Effective multidisciplinary approach for treatment of traumatized maxillary incisors and hypodontia

From Volume 13, Issue 1, January 2020 | Pages 6-9


Jonathan J O'Dwyer


Articles by Jonathan J O'Dwyer

Jonathan Sandler

BDS (Hons), MSc, PhD, MOrth RCS, FDS RCPS, BDS(Hons), MSc, PhD, FDSRCPS, MOrth RCS, Consultant Orthodontist, , DOrth RCS

Consultant Orthodontist, Chesterfield Royal Hospital, Chesterfield, UK

Articles by Jonathan Sandler

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Fractured and missing teeth within the aesthetic zone have always posed a clinical challenge for the dental team. Management and treatment requires the input from a number of dental specialists to guarantee a high quality result. A case report is presented to demonstrate an effective combined orthodontic/restorative approach that fully restored aesthetics and function. The report is of a 14-year-old girl who traumatized her maxillary central incisors, in a dentition that was already compromised as she had congenital absence of her maxillary left lateral incisor.

Using fixed orthodontic appliances, the fractured teeth were extruded to bring the fracture line above the level of the alveolar bone. This movement allowed an immediate aesthetic improvement, using stainless steel prefabricated posts and composite resin buildups, which also facilitated further orthodontic tooth movement. Teeth, that would otherwise have been extracted, were salvaged and, utilizing a multidisciplinary team approach, a reasonable long-term prognosis has resulted.

CPD/Clinical Relevance: This case report aims to demonstrate how a multidisciplinary team approach in Orthodontics can be utilized for management of severely handicapped dentitions that have sustained dental injury. It is not the aim of this case report to discuss the treatment of dental injuries but to demonstrate and provide an overview of the possible treatment modalities that can be effective in restoring function and aesthetics, with special consideration given to missing teeth and subgingival crown fractures within the aesthetic zone.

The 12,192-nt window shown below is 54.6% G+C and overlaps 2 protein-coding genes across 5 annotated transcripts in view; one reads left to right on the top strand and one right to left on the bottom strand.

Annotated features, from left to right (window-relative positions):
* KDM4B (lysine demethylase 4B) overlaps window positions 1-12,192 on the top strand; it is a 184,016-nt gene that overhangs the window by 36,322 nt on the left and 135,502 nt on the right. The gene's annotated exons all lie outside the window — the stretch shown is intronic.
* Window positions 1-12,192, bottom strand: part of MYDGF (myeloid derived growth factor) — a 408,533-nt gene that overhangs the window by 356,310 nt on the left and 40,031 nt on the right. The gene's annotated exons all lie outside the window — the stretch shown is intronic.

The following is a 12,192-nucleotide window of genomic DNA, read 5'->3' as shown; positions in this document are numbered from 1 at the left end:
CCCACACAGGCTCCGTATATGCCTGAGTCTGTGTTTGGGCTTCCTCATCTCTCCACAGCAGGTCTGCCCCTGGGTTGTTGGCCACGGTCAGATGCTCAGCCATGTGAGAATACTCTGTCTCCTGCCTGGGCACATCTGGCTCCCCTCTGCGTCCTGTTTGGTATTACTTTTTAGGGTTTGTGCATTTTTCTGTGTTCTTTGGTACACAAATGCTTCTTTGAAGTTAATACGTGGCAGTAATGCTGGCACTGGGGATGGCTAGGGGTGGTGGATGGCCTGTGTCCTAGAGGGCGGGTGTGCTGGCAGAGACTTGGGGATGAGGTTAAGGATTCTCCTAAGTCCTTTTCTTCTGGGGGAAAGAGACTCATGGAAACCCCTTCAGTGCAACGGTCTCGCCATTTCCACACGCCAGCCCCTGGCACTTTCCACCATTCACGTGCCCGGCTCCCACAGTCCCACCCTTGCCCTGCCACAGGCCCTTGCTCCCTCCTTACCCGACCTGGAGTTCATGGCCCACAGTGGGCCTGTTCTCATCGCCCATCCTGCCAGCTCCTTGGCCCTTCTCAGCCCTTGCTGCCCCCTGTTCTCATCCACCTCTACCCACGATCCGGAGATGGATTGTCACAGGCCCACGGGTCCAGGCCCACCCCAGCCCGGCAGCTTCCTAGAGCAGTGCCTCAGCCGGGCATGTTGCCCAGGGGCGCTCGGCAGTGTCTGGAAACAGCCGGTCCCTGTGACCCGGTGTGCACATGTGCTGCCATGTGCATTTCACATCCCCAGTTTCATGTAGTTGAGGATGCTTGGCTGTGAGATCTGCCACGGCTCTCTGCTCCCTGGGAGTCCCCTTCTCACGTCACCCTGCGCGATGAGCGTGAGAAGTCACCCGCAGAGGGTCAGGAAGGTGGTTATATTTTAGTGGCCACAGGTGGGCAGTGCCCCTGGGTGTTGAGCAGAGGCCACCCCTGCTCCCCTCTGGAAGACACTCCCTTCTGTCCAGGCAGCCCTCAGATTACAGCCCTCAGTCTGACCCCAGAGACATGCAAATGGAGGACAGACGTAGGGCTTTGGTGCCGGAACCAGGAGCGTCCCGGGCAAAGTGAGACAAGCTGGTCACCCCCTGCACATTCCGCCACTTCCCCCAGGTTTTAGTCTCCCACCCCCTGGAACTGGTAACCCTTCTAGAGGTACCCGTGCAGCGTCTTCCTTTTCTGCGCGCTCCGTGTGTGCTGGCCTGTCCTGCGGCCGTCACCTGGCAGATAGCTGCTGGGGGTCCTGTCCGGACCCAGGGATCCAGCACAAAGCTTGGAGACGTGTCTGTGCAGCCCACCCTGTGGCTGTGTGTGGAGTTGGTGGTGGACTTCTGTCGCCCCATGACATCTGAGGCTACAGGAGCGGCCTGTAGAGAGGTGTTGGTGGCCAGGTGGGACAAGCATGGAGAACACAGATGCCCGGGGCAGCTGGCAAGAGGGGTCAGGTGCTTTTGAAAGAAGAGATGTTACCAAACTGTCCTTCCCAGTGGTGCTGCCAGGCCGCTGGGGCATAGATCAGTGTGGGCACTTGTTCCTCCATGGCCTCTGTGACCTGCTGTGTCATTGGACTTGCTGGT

Trauma to the oral region occurs frequently and comprises 5% of all injuries for which people seek treatment.1 The incidence of traumatic dental injury is common, with between 6%–34% of children aged 8-15 years experiencing damage to their permanent teeth.2,3,4 Hypodontia is often defined as the developmental absence of one or more primary or secondary teeth, excluding third permanent molars,5 and is a relatively common condition affecting around 4% of the British population.6 Due to the fact that an increased proportion of children who have sustained dental trauma seek orthodontic treatment, orthodontists need to be aware of the long-term prognosis of traumatized teeth and the implications on orthodontic treatment planning.

A 14-year-old girl was referred to the orthodontic department presenting with a history of trauma to both maxillary permanent central incisors. She had recently been accidentally hit in the face with a golf club. Her main complaint was the grossly unaesthetic appearance of her upper front teeth (Figure 1). The patient had a symmetrical face with an average lip line, a Class II profile and an average Frankfort-mandibular planes angle. Intra-oral examination revealed the presence of fractured maxillary central incisors and the remaining roots had been incompletely root filled (Figures 1, 3a). The situation was further complicated by congenital absence of her maxillary left permanent lateral incisor, presence of a peg-shaped maxillary right lateral incisor crown and retained maxillary second deciduous molars. She also had a buccal crossbite on the right-hand side (Figure 1).

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